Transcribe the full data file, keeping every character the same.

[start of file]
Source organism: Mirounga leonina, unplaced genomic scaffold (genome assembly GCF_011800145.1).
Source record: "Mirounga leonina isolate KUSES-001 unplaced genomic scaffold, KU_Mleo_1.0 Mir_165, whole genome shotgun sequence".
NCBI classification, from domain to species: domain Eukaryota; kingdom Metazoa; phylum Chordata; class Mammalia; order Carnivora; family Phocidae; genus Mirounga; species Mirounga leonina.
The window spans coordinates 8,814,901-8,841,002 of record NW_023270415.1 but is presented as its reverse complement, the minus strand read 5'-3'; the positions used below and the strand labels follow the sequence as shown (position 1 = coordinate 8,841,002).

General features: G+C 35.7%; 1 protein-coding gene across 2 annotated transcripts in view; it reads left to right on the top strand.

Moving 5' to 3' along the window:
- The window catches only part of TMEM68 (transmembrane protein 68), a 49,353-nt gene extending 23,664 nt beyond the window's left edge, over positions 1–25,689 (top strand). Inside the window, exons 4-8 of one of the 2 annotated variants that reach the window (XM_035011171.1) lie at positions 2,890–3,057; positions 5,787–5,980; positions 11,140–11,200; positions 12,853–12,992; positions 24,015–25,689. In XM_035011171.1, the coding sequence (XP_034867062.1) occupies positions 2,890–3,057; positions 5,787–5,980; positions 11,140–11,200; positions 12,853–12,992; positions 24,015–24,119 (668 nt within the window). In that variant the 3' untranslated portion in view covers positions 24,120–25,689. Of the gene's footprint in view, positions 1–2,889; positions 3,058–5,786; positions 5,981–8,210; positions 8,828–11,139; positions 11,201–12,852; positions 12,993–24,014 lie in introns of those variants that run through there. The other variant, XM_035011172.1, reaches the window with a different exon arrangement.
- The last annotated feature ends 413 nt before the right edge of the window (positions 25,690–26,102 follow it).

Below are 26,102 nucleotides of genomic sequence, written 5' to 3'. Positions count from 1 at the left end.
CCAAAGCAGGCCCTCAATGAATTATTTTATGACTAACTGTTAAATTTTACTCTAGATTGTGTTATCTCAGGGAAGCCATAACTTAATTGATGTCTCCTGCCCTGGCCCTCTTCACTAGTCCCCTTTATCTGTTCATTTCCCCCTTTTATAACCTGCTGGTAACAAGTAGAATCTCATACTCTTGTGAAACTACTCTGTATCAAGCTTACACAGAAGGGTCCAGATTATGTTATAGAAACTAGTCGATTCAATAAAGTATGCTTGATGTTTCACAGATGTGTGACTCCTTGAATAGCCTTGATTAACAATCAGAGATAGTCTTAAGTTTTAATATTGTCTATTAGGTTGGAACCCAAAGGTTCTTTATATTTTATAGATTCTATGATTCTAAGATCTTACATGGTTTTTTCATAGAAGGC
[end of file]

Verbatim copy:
Source organism: Mirounga leonina, unplaced genomic scaffold (genome assembly GCF_011800145.1).
Source record: "Mirounga leonina isolate KUSES-001 unplaced genomic scaffold, KU_Mleo_1.0 Mir_165, whole genome shotgun sequence".
NCBI classification, from domain to species: domain Eukaryota; kingdom Metazoa; phylum Chordata; class Mammalia; order Carnivora; family Phocidae; genus Mirounga; species Mirounga leonina.
The window spans coordinates 8,814,901-8,841,002 of record NW_023270415.1 but is presented as its reverse complement, the minus strand read 5'-3'; the positions used below and the strand labels follow the sequence as shown (position 1 = coordinate 8,841,002).

General features: G+C 35.7%; 1 protein-coding gene across 2 annotated transcripts in view; it reads left to right on the top strand.

Moving 5' to 3' along the window:
- The window catches only part of TMEM68 (transmembrane protein 68), a 49,353-nt gene extending 23,664 nt beyond the window's left edge, over positions 1–25,689 (top strand). Inside the window, exons 4-8 of one of the 2 annotated variants that reach the window (XM_035011171.1) lie at positions 2,890–3,057; positions 5,787–5,980; positions 11,140–11,200; positions 12,853–12,992; positions 24,015–25,689. In XM_035011171.1, the coding sequence (XP_034867062.1) occupies positions 2,890–3,057; positions 5,787–5,980; positions 11,140–11,200; positions 12,853–12,992; positions 24,015–24,119 (668 nt within the window). In that variant the 3' untranslated portion in view covers positions 24,120–25,689. Of the gene's footprint in view, positions 1–2,889; positions 3,058–5,786; positions 5,981–8,210; positions 8,828–11,139; positions 11,201–12,852; positions 12,993–24,014 lie in introns of those variants that run through there. The other variant, XM_035011172.1, reaches the window with a different exon arrangement.
- The last annotated feature ends 413 nt before the right edge of the window (positions 25,690–26,102 follow it).

Below are 26,102 nucleotides of genomic sequence, written 5' to 3'. Positions count from 1 at the left end.
CCAAAGCAGGCCCTCAATGAATTATTTTATGACTAACTGTTAAATTTTACTCTAGATTGTGTTATCTCAGGGAAGCCATAACTTAATTGATGTCTCCTGCCCTGGCCCTCTTCACTAGTCCCCTTTATCTGTTCATTTCCCCCTTTTATAACCTGCTGGTAACAAGTAGAATCTCATACTCTTGTGAAACTACTCTGTATCAAGCTTACACAGAAGGGTCCAGATTATGTTATAGAAACTAGTCGATTCAATAAAGTATGCTTGATGTTTCACAGATGTGTGACTCCTTGAATAGCCTTGATTAACAATCAGAGATAGTCTTAAGTTTTAATATTGTCTATTAGGTTGGAACCCAAAGGTTCTTTATATTTTATAGATTCTATGATTCTAAGATCTTACATGGTTTTTTCATAGAAGGC